How to Create an Audio Podcast with Professional-Quality Sound

Podcasting is a fun and increasingly popular form of online entertainment that has seen steady gains in the number of viewers in recent years. Companies like TWiT and Revision 3, homes of Leo LaPorte and Kevin Rose of Tech TV fame, have shown that fully web-hosted television is a viable business model. Interestingly, many of the most popular podcasts are nothing more than a few people at a desk, a microphone, and an engaging topic of conversation. The simplicity and low start-up costs are intriguing, aren’t they?

After a few beers, a lot of people think to themselves “I have things to say! I should start a podcast!” OK, so maybe that isn’t the typical point of entry for most podcasters, but that’s exactly how it went for me as my friend Devon and I decided to start a beer-centric audio podcast a couple months ago. We wanted to start something long-lasting and of sufficient quality that we’d be able to keep the poor listeners that became ensnared in our drunken diatribes.

We decided that quality sound requires quality equipment — we were right! Fortunately, quality equipment for an audio podcast won’t knock you back more than a few hundred bucks if you’re smart about it. Here’s what you’ll need:

1. Computer

It doesn’t need to be special, but the better your soundcard, the better off you’ll be. I use an old, beat up Lenovo Thinkpad that I’ve used for years. I am assuming that you already have a desktop or notebook PC, so I’m not including this in our equipment costs. No need for something special, but if you need to replace that haggard and terrible soundcard in your e-Machine, no worries. Even a high-end audio card (SoundBlaster for instance) won’t run more than $30 or so.

2. Microphone(s)

This is probably your most important decision and deserves careful consideration. If your podcast is audio-only, you can use a high-quality USB gaming headset (~$100) though I wouldn’t recommend it. If you’re serious about your audio, invest in a real microphone, either USB or analog.

If your podcast includes multiple hosts, it’s wise to have a microphone for each person. Here’s where it gets a little tricky. Computers typically can only support a single USB microphone at a time. I say typically, but I’ve never heard evidence to the contrary. If the podcast is just you speaking, no problem, pick up a Blue Yeti USB condensor microphone (~$100 used). The Blue Yeti USB is rugged, picks up great sound, and easily plugs into any USB port.

If your podcast will have multiple hosts, your best bet is to get an analog microphone like the Rode Procaster (~$150 used). These microphones are often used by professional podcasters and have a 10-year warranty. I own two, and the sound is impressive, especially with the built-in pop filter. Definitely a good investment. Now, you may be wondering how two or more analog mics can interface with your computer — read on.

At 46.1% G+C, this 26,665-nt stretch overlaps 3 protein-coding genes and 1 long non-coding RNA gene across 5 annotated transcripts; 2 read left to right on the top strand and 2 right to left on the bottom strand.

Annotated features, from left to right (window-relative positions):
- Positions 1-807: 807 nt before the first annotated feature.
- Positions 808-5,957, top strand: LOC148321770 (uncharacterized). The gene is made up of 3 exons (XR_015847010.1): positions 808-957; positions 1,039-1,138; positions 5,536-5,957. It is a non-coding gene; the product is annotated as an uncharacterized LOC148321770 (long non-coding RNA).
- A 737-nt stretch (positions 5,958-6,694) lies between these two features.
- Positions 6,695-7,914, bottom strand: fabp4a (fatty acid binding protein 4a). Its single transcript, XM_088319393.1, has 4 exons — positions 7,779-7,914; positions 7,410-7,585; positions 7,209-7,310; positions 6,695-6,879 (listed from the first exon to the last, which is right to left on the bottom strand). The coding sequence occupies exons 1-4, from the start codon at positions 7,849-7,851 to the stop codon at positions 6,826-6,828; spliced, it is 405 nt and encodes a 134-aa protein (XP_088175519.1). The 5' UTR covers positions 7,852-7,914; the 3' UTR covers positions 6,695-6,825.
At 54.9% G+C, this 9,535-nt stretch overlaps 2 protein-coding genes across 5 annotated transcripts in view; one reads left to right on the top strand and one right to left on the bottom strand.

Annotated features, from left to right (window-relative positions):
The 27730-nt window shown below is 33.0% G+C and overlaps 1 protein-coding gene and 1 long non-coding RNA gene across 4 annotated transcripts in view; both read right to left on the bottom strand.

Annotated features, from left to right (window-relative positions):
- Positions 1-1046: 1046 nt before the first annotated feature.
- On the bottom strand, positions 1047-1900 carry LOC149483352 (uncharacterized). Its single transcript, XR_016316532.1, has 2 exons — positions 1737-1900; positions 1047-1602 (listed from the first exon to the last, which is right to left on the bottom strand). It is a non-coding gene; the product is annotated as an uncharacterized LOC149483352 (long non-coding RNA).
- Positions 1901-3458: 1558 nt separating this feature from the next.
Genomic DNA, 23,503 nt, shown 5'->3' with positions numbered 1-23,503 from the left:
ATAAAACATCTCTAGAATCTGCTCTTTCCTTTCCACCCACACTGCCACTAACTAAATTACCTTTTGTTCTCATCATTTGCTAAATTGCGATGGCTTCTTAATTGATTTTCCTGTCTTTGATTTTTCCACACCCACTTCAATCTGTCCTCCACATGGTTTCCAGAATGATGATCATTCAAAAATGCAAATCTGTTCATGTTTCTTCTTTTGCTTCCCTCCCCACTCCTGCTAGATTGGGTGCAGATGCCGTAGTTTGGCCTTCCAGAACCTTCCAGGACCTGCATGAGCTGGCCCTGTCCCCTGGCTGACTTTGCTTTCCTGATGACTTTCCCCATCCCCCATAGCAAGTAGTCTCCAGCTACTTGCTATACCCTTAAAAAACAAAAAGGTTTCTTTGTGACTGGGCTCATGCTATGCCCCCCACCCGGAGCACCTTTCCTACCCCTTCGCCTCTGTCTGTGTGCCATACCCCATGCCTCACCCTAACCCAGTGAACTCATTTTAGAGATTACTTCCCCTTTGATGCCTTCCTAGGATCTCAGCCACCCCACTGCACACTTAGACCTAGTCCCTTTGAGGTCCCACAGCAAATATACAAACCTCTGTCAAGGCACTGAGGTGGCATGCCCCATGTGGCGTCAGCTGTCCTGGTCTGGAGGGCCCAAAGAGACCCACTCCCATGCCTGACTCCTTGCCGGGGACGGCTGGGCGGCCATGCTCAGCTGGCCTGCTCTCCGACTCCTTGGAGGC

3. USB Mixer (optional)

Mixers are a good idea if you want to keep a close eye on your sound levels or if you want to use multiple microphones in your podcast. A good mixer will allow you to plug-in 2-4 (or more) microphones and adjust the gain for each, as well as accommodate an array of post effects (such as a delay) if you decide to go that route. You can do a lot with a good USB mixer, which will compile your microphone inputs to a single stream for delivery to your computer, so hold onto that manual! A good used USB mixer, such as the PV6 USB, will run about $80 used.

4. Software

You can do raw, unedited recordings of your podcast, but I reeeeally hope you consider some mild post-recording edits. Basic audio editors will let you clean up noise, add transitions to your show, and even a bit of cut/paste if necessary. There are a lot of options out there, but you probably won’t need anything more sophisticated than Audacity, a free and open-source editor that is pleasantly easy to use. Don’t worry, no PhD in audio manipulation required.

Bear in mind that most good audio equipment is durable, so don’t be afraid to head to Ebay and get something used. In fact, buy it all used if you can, because you won’t notice a difference. Just make sure the equipment is still covered by the warranty and you’ll be golden. For less than $300 you should be ready to record with the same quality as the big shot professionals.

Remember that good equipment will only take you so far — you still need to have an interesting show. But hey, solid audio is the cherry on top of a good production. Good luck, future podcaster.